US judge dismisses Jay Z Big Pimpin' copyright case

Rapper Jay Z arrives at a US District Court in Los Angeles to testify on Oct 14, 2015 in a copyright lawsuit over his hip-hop classic song Big Pimpin'.
Rapper Jay Z arrives at a US District Court in Los Angeles to testify on Oct 14, 2015 in a copyright lawsuit over his hip-hop classic song Big Pimpin'.PHOTO: REUTERS

LOS ANGELES (AFP) - A judge on Wednesday (Oct 21) dismissed a case against Jay Z in which the heir of an Egyptian composer claimed the rapper illegally used a flute sample in his hip-hop classic Big Pimpin'.

After a week of testimony in the copyright infringement case, in which lawyers for the plaintiff said the late composer would have been "horrified" to learn his song had been combined with "vulgar" rap lyrics, Los Angeles district judge Christina Snyder abruptly dismissed the suit before it went to a jury.

It was the latest twist in a long-running saga over the flute sample which opens and appears throughout the 1999 song - Jay Z's first major hit single - which extols the "pimpin'" life of casual sex.

That sample turned out to come from composer Baligh Hamdi's 1957 song Khosara Khosara, which was written for a movie.

Hamdi's nephew Osama Fahmy argued that Jay Z and producer Timbaland illegally used the sample without first asking permission.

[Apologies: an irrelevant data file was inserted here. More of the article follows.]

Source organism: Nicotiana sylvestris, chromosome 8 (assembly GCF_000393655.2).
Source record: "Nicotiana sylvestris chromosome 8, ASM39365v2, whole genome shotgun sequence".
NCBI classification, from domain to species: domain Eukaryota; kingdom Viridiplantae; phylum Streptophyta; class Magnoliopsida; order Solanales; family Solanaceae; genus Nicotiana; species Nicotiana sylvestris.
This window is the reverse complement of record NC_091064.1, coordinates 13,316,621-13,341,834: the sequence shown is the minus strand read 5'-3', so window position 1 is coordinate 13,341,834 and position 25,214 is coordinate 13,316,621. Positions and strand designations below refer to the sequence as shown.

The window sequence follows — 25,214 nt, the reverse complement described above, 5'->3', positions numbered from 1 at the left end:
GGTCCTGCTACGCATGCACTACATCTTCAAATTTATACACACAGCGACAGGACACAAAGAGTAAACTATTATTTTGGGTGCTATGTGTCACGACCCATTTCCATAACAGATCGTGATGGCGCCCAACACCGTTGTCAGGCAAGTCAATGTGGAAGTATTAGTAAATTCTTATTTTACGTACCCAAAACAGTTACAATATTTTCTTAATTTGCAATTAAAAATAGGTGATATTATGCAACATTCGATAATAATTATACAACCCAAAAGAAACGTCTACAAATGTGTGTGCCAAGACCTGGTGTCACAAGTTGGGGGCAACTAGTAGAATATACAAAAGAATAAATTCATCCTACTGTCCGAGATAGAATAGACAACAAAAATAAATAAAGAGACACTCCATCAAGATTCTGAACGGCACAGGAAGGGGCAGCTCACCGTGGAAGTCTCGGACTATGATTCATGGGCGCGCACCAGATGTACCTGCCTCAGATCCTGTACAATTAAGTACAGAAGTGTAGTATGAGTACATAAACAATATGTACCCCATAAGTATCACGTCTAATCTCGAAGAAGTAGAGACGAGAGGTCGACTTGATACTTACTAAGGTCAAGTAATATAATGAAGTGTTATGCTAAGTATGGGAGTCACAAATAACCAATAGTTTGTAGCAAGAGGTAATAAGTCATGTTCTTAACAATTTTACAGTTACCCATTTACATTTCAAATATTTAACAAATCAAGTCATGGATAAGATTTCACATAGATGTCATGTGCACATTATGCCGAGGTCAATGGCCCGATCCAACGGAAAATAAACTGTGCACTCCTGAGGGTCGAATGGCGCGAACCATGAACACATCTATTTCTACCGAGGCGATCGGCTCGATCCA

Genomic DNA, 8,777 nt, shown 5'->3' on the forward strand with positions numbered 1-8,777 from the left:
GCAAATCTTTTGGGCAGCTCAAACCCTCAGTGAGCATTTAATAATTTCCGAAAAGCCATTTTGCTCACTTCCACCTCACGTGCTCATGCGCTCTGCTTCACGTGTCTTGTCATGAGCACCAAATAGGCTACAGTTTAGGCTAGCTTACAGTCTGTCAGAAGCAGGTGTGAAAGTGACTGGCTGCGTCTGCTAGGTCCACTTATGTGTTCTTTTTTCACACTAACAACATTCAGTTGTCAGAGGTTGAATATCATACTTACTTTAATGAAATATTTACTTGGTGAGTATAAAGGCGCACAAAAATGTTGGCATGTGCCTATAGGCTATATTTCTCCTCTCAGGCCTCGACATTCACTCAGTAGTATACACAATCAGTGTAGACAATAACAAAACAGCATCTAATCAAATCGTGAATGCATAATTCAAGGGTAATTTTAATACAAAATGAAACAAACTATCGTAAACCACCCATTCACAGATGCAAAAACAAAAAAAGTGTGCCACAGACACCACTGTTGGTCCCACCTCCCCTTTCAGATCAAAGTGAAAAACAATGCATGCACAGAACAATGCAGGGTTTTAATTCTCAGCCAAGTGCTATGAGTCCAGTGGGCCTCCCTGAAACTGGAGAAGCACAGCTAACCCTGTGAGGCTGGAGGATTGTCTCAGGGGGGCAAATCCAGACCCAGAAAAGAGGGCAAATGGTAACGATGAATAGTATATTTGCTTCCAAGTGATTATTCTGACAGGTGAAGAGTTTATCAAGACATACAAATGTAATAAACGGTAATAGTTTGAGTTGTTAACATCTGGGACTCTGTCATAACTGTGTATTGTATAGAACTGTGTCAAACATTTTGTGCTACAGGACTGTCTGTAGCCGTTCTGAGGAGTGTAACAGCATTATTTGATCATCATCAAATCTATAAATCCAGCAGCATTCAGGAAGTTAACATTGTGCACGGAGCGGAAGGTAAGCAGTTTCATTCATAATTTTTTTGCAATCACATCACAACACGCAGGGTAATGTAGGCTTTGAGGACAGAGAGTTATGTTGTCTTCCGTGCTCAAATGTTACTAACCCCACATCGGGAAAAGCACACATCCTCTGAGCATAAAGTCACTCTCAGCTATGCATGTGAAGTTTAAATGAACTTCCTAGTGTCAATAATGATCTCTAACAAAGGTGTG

However, Jay Z, whose real name is Shawn Carter, and Timbaland, whose real name is Timothy Mosley, testified that they were under the belief they had valid rights to the song.

Timbaland testified that in 2011 he paid US$100,000 (S$139,400) to EMI Arabia, which said it owned Khosara Khosara, for the rights to the song.

But Fahmy claimed that the deal was irrelevant and that the rapper still had to seek consent for alterations to the original work.

"My client is pleased and gratified by the decision," Jay Z's attorney Andrew Bart said.

Fahmy's lawyers said they planned to appeal.

"We strongly disagree with the ruling and we fully intend to appeal," attorney Keith Wesley told The Hollywood Reporter.

The case is the latest in a string of copyright infringement lawsuits involving major artists.

In March, a jury in California awarded Motown legend Marvin Gaye's children US$7.4 million after ruling that singers Robin Thicke and Pharrell Williams plagiarised his music in their song Blurred Lines.